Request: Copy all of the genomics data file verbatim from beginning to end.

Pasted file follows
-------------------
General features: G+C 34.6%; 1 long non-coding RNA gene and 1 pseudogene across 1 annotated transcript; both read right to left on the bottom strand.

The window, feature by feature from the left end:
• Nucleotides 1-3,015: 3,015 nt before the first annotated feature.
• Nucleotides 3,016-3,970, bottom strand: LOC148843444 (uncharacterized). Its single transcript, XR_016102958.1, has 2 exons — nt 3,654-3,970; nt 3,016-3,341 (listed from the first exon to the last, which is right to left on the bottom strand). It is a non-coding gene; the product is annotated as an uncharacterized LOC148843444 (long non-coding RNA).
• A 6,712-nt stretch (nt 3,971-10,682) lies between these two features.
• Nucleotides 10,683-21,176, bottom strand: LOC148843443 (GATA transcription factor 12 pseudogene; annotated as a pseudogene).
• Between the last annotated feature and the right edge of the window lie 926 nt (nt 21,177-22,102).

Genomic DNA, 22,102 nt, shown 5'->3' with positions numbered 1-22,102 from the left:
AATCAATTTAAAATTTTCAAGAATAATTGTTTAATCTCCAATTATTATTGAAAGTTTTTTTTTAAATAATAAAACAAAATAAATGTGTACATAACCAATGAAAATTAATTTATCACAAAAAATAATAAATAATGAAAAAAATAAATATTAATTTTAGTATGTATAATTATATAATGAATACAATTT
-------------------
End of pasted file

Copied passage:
General features: G+C 34.6%; 1 long non-coding RNA gene and 1 pseudogene across 1 annotated transcript; both read right to left on the bottom strand.

The window, feature by feature from the left end:
• Nucleotides 1-3,015: 3,015 nt before the first annotated feature.
• Nucleotides 3,016-3,970, bottom strand: LOC148843444 (uncharacterized). Its single transcript, XR_016102958.1, has 2 exons — nt 3,654-3,970; nt 3,016-3,341 (listed from the first exon to the last, which is right to left on the bottom strand). It is a non-coding gene; the product is annotated as an uncharacterized LOC148843444 (long non-coding RNA).
• A 6,712-nt stretch (nt 3,971-10,682) lies between these two features.
• Nucleotides 10,683-21,176, bottom strand: LOC148843443 (GATA transcription factor 12 pseudogene; annotated as a pseudogene).
• Between the last annotated feature and the right edge of the window lie 926 nt (nt 21,177-22,102).

Genomic DNA, 22,102 nt, shown 5'->3' with positions numbered 1-22,102 from the left:
AATCAATTTAAAATTTTCAAGAATAATTGTTTAATCTCCAATTATTATTGAAAGTTTTTTTTTAAATAATAAAACAAAATAAATGTGTACATAACCAATGAAAATTAATTTATCACAAAAAATAATAAATAATGAAAAAAATAAATATTAATTTTAGTATGTATAATTATATAATGAATACAATTT